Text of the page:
BY GUEST BLOGGER | May 22, 2015
Editor’s Note: This post was originally published in JSRI’s monthly newsletter entitled “Just South”
As migrant deaths in the Mediterranean Sea continue to mount and U.S. politicians persist in hardline rhetoric opposing immigration reform, Pope Francis’s 2014 Message for the World Day of Migrants and Refugees takes on greater urgency: “A change of attitude towards migrants and refugees is needed on the part of everyone, moving away from attitudes of defensiveness and fear, indifference and marginalization—all typical of a throwaway culture—towards attitudes based on a culture of encounter, the only culture capable of building a better, more just and fraternal world.” 
How can a “culture of encounter” with undocumented immigrants be realized in our community, especially considering barriers of language, class, location, and privilege? Perhaps by creating a welcoming space of equals, where respect and dialog are nurtured and facilitated and the deepest values of our faith traditions are recognized and affirmed. These were the goals of the Catholic Teach-In on Migration for Young Catholics, held this past semester in the Audubon Room at Loyola.Participants included fifteen immigrant teens and their parents—all members of the Congress of Day Laborers, sixty juniors and seniors from Jesuit High School in New Orleans, St. Mary’s Dominican High School, Cabrini High School, and Brother Martin High School, and twenty chaperones. Eleven Loyola University New Orleans students from Honors, the Spanish Department, and Loyola University’s Community Action Program’s Immigration Advocates team served as small group discussion leaders. Simultaneous and consecutive interpretation were provided by sixteen students with Loyola University’s Interpreting and Translation program.
The Teach-In began and ended in prayers for love and hospitality for those who migrate. Participants were asked to follow “ground rules”, i.e. treat each other with respect and aim to understand one another’s points of view. After brief overviews from JSRI staff on the Church’s teachings on migration and the U.S. role in undermining healthy economies and democracy in Central America, local Catholic high school students listened intently as young immigrants bravely told their migration stories in small group discussions, including why they and their families fled Central America, what their migration journeys were like, and the challenges they face in our community living undocumented. The small group discussions were led by Loyola students, who were trained by JSRI for this task.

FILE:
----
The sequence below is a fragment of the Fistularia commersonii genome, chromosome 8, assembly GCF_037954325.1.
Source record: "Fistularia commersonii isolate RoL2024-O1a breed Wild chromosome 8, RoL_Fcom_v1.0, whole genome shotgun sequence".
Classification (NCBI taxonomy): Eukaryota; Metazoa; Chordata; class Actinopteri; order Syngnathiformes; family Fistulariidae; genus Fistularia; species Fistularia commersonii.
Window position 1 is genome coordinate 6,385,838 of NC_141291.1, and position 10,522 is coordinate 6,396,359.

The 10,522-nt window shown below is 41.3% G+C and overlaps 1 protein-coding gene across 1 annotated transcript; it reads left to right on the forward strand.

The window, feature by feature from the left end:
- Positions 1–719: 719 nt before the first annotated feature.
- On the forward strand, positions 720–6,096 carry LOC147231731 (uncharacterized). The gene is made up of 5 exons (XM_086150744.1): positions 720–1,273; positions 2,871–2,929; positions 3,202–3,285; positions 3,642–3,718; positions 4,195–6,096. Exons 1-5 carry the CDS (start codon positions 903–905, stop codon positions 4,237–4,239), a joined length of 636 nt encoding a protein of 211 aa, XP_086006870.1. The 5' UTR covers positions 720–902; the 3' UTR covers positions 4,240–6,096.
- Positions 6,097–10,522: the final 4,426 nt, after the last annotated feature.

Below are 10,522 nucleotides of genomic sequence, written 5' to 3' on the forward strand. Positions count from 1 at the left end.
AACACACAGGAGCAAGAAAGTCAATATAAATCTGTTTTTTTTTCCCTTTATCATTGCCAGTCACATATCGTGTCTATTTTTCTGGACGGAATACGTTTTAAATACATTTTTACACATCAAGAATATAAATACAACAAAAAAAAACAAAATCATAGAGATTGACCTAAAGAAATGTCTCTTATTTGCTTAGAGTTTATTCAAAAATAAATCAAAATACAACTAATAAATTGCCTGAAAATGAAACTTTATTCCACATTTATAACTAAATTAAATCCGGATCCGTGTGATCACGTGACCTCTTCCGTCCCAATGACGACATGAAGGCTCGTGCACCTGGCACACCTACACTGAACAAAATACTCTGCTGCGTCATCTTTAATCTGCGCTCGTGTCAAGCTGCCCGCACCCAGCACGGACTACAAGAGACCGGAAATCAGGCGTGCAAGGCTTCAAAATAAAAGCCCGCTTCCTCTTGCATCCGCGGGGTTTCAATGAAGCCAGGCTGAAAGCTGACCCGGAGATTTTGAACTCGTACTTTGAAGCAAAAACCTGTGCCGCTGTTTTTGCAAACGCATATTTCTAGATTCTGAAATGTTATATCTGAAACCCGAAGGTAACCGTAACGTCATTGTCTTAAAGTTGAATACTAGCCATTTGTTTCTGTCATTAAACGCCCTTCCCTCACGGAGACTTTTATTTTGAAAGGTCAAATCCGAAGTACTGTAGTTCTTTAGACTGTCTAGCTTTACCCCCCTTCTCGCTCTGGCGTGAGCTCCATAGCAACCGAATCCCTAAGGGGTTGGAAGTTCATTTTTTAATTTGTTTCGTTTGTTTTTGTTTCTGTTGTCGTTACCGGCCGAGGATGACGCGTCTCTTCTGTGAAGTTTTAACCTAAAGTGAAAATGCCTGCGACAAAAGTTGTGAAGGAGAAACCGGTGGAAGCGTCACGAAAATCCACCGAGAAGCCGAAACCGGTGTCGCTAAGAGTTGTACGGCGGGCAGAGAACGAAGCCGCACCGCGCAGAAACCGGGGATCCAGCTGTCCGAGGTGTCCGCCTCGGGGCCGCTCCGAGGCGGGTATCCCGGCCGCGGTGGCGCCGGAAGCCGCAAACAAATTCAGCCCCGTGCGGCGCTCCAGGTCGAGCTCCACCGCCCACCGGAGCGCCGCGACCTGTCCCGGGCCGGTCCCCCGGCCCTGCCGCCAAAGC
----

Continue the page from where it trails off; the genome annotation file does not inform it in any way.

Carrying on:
As participants huddled closely together in their groups to hear the teens and their parents speak, there was a sense that something sacred was taking place: vulnerability giving way to trust; mutuality and presence; giving and receiving.  I observed a Loyola University student hugging an immigrant mother while she tearfully told of the pain of being separated from her children. When an immigrant boy broke down when trying to speak of his mixed emotions about leaving his uncle’s family in Honduras, a student from Brother Martin, in a spontaneous act of compassion and solidarity, rushed to the front of the room to embrace him. After the event students from Jesuit and Brother Martin eagerly exchanged phone numbers with an immigrant teen who had shared with them the loneliness he has felt since leaving Honduras.
The most frequent comment from U.S. teens in event evaluations was that the Teach-In opened their eyes. An immigrant teen wrote, “[I learned] that it is not bad to be an immigrant.” What more can Jesuit institutions do to create a culture of encounter with vulnerable people marginalized by fear and indifference?
 Message of His Holiness Pope Francis for the World Day of Migrants and Refugees, at http://w2.vatican.va/content/francesco/en/messages/migration/documents/papa-francesco_20130805_world-migrants-day.html